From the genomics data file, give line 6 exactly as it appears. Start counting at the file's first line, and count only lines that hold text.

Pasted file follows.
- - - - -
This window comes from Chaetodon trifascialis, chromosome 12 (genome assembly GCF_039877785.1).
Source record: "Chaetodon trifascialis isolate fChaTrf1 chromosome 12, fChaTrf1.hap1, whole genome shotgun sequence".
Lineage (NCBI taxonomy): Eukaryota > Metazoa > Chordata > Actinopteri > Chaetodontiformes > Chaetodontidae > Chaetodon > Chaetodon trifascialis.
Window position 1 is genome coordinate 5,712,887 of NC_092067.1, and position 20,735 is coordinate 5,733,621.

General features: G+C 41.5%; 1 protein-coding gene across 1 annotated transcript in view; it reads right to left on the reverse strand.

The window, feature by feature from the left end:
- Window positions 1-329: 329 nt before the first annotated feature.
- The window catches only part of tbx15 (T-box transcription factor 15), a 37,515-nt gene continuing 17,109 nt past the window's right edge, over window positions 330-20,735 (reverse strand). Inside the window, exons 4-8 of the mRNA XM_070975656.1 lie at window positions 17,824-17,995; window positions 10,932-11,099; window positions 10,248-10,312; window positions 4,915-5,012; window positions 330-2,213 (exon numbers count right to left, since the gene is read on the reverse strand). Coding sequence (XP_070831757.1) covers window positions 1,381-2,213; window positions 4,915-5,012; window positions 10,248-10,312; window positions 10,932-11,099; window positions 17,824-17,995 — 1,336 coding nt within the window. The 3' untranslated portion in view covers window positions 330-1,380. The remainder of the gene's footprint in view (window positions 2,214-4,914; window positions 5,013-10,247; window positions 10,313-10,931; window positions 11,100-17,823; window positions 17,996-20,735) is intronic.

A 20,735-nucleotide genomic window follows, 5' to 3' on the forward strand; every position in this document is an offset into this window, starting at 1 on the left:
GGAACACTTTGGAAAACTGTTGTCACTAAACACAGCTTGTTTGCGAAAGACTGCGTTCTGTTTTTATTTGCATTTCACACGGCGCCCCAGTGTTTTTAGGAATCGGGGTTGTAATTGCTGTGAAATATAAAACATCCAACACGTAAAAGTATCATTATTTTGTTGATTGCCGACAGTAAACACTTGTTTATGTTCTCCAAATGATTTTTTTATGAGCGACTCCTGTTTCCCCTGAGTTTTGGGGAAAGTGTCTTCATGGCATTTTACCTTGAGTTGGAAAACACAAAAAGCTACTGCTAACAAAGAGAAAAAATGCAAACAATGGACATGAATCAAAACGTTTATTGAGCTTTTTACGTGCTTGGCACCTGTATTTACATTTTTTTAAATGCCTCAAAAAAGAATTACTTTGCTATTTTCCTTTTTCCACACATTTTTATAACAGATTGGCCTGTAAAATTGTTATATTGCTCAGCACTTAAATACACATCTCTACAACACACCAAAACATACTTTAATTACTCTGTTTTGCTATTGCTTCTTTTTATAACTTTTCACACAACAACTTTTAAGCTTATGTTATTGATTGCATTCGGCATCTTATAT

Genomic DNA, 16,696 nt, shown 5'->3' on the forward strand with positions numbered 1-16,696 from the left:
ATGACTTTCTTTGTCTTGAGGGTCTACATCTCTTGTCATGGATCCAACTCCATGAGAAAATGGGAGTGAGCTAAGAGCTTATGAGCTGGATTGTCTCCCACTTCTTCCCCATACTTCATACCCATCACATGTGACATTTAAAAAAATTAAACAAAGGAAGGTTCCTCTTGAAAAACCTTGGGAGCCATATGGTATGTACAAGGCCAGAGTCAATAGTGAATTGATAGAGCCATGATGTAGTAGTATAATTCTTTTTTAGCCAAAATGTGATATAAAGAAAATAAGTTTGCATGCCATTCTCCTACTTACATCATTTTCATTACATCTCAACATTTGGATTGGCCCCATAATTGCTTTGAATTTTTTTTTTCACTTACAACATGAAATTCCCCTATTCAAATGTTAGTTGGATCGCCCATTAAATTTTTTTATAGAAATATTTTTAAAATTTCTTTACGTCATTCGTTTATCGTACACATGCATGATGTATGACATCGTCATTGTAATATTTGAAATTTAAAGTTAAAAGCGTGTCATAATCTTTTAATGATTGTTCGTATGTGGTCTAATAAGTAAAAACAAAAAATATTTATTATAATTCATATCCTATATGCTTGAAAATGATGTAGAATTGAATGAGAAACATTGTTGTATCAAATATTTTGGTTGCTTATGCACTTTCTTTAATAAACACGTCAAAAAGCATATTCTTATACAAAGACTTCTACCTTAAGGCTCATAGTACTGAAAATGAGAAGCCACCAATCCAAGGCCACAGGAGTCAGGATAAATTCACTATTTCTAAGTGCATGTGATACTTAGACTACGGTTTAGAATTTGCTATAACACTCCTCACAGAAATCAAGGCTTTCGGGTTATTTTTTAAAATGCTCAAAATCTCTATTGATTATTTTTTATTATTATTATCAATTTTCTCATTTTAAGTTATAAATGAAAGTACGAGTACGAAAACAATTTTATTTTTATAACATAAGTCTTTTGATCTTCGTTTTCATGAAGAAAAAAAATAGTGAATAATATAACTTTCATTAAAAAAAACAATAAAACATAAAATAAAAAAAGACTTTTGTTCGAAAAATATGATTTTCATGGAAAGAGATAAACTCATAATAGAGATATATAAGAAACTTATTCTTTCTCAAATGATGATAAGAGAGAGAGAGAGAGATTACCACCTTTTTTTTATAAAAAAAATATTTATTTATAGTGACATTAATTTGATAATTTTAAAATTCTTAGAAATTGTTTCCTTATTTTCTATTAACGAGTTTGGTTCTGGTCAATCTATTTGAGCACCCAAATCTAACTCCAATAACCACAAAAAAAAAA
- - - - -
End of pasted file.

The window, feature by feature from the left end: